Adayevskaya (1846–1926) was born Elisabeth von Schultz in St. Petersburg, the daughter of Georg Julius von Schultz, a prominent Estophile of Baltic German heritage. Between 1862 and 1866 she attended the St. Petersburg Conservatory, where her teachers included Adolf von Henselt and Anton Rubinstein. She then toured as a concert pianist in Russia and Europe, and started composing about 1870, beginning with choruses for the Imperial Chapel Choir. Her operas include Neprigozhaya (The Homely Girl), Doch’ boyarina (The Boyar’s Daughter), and Zarya svobodi (The Dawn of Freedom), which she dedicated to Alexander II, but the censor rejected it because of a scene about a peasant uprising. Her interest in Slavonic folk songs, the music of ancient Greece, and the Greek Church inspired her to write Sonata Greca. In 1891 she moved to Venice, and in 1911, she again moved, this time to Germany with her friend Baroness von Loë. They became part of the artistic circle around the poet Carmen Sylva (the literary name of Elisabeth, Queen of Romania). Adayevskaya’s interest and research in folk music also deepened and she published widely, which earned her a place among the pioneers of modern ethnomusicology. She died in Bonn. Adayevskaya is her pseudonym, said to be based on the notes A, D, and A, played by the kettledrum in Mikhail Glinka’s opera Ruslan and Ludmila.

Alexander GEDIKE aka GOEDICKE  Piano Trio No. 1 in G minor Op. 14 ▪ 1902
Allegro moderato • Largo • Scherzo • Rondo
Romanticism in the German classical tradition, with noble and heartfelt melodies

Born into a family of musicians in Moscow, Gedike was first taught by his father Fyodor, an organist and pianist at the Bolshoi Theater. He then studied piano with Anatoly Galli, Pavel Pabst, and Vasily Safonov at the Moscow Conservatory, graduating in 1898. Although he had no formal training in composition, he benefited from the advice of Sergei Taneyev. In 1900 he won the Rubinstein Competition for Composition in Vienna. Tours as a concert pianist followed in Russia and abroad. In 1909 he was appointed professor of piano at the Moscow Conservatory, and from 1919 he taught classes in chamber music and organ. The New Grove Dictionary notes that “His music is notable for its use of polyphony; he was in fact regarded as the guardian of strict classical traditions in Russian music.” He also influenced an entire generation of organists in the Soviet Union. Gedike was Nikolai Medtner’s first cousin (his father Fyodor was the brother of Medtner’s mother).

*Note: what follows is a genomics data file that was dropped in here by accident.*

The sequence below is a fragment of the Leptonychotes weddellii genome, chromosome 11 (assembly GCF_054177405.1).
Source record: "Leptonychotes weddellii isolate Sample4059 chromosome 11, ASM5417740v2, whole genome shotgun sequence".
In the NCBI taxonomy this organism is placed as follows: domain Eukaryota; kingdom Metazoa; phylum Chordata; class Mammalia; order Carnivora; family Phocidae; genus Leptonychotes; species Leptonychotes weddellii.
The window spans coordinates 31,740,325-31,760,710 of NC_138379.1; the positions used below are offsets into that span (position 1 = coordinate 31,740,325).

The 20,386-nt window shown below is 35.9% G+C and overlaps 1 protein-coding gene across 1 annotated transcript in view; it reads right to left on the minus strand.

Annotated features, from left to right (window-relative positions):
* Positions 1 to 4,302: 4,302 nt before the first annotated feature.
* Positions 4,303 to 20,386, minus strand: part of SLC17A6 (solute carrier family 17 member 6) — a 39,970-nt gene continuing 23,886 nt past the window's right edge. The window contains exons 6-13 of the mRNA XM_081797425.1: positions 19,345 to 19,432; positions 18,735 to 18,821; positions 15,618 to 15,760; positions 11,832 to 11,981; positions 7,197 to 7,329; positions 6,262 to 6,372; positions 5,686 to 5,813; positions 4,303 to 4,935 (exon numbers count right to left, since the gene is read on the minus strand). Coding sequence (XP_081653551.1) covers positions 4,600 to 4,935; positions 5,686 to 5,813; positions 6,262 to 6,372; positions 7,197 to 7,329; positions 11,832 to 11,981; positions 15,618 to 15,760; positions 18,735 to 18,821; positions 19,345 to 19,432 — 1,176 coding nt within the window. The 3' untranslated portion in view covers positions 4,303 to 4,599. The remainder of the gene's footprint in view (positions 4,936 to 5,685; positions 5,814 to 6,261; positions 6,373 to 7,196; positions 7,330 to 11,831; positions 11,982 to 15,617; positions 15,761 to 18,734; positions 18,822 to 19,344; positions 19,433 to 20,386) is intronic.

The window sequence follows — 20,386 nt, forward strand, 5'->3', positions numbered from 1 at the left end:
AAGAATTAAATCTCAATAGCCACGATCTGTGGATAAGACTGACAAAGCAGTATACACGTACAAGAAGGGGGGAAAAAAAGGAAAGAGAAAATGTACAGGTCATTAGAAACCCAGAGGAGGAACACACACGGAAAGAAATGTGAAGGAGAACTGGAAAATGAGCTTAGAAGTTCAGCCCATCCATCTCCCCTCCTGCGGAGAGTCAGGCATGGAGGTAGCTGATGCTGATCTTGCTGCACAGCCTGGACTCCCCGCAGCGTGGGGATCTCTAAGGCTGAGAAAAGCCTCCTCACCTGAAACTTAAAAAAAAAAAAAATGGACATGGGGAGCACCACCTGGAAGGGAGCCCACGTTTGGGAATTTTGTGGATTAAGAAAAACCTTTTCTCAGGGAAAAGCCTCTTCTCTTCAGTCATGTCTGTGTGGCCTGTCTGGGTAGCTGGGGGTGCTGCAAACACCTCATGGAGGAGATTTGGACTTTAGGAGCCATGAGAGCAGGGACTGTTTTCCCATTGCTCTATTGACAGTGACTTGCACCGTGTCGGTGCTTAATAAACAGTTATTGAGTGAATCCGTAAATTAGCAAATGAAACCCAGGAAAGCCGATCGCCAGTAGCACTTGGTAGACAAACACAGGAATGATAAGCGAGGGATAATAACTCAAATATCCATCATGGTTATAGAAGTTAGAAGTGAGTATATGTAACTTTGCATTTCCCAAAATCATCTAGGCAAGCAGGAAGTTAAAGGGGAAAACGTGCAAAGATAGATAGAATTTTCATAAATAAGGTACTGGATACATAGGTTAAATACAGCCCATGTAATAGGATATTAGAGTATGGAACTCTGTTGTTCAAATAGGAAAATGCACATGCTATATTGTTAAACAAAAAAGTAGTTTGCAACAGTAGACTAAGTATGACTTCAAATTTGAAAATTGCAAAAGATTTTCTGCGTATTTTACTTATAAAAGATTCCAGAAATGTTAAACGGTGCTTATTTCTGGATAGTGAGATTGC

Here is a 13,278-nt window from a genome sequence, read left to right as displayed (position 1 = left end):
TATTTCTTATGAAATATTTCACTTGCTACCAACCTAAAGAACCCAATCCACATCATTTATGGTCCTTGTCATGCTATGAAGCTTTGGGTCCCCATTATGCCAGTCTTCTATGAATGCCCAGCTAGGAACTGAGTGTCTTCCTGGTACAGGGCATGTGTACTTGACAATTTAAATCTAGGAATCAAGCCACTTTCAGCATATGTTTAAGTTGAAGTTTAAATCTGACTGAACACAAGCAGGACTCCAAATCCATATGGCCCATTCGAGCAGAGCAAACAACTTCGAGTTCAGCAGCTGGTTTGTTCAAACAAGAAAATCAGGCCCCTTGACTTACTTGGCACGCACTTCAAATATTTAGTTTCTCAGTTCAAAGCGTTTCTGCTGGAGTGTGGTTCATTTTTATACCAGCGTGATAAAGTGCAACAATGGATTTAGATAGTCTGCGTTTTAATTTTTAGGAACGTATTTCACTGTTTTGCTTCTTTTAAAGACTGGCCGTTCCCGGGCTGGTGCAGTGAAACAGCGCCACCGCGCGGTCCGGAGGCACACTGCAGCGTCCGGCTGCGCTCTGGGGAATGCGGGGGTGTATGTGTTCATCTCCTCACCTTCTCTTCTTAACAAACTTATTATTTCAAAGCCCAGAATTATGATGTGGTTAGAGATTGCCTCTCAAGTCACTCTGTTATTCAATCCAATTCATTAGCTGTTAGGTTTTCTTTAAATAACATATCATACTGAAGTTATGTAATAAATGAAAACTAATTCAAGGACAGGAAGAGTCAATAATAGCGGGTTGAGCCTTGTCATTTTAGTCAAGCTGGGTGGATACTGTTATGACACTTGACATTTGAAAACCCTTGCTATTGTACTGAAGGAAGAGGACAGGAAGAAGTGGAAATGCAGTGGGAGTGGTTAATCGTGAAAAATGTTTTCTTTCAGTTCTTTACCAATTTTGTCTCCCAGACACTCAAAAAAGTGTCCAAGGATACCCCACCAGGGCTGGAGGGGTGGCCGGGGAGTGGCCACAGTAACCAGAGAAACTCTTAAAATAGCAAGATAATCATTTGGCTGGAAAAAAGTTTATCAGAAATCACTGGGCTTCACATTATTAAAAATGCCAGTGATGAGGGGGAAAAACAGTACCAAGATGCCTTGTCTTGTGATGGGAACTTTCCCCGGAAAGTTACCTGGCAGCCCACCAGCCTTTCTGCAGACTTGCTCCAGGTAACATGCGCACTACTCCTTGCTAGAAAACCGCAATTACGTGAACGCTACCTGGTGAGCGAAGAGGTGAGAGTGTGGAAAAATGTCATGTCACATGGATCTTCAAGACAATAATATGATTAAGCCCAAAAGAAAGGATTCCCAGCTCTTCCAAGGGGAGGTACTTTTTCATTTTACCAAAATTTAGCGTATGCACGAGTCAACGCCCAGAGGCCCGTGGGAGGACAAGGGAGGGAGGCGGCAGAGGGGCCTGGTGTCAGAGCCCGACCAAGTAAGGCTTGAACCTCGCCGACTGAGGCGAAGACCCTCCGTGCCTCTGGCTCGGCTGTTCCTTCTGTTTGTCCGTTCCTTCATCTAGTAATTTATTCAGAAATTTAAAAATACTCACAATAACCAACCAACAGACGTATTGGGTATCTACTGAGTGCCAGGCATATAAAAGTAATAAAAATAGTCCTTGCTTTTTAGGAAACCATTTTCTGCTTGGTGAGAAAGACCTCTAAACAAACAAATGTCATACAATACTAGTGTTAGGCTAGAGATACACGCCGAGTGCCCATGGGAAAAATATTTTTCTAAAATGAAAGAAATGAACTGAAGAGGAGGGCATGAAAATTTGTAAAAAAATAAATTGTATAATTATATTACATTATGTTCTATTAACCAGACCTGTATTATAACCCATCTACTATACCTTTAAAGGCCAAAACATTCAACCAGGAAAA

Adrien François SERVAIS  Fantaisie sur deux Airs Russes Op. 13 ▪ 1839
virtuoso cello & piano
in the spirit of the Russian melodies—Alexander Alyabyev’s The Nightingale and Alexander Varlamov’s The Red Sarafan—in the form of double variations

Composed during his first visit to Russia at the beginning of 1839, it was dedicated to the composer Count Mikhail Vielgorsky. Mikhail and his brother, cellist Matwey, were friends of Servais. Upon hearing the Fantasia, Prince Vladimir Odoevsky, a Russian philosopher and music critic, wrote that it was “unanimously admired by both connoisseurs and music lovers.” Alyabyev and Varlamov were two of the founders of Russian art song.

Servais (1807–1866) switched from the violin to the cello after hearing a performance by Nicolas-Joseph Platel. He promptly enrolled at the Brussels Conservatory as Platel’s pupil, won a first prize a year later, and from 1829 became Platel’s teaching assistant. His first major success, in Paris in 1834, was followed by concerts of the Philharmonic Society in London in 1835, a return to his native Belgium for further study, and several tours through Europe and Russia, when he often performed his own compositions. In 1848 he succeeded Platel at the Conservatory, and was also named first cellist of the Royal Chapel. Servais, described by Berlioz as “Paganinian,” was probably the finest cello virtuoso of his day. He was praised for his intense pure sound, flawless intonation, and acrobatic technique. His enormous Stradivari, later inherited by his son, is still known as the “Servais” cello.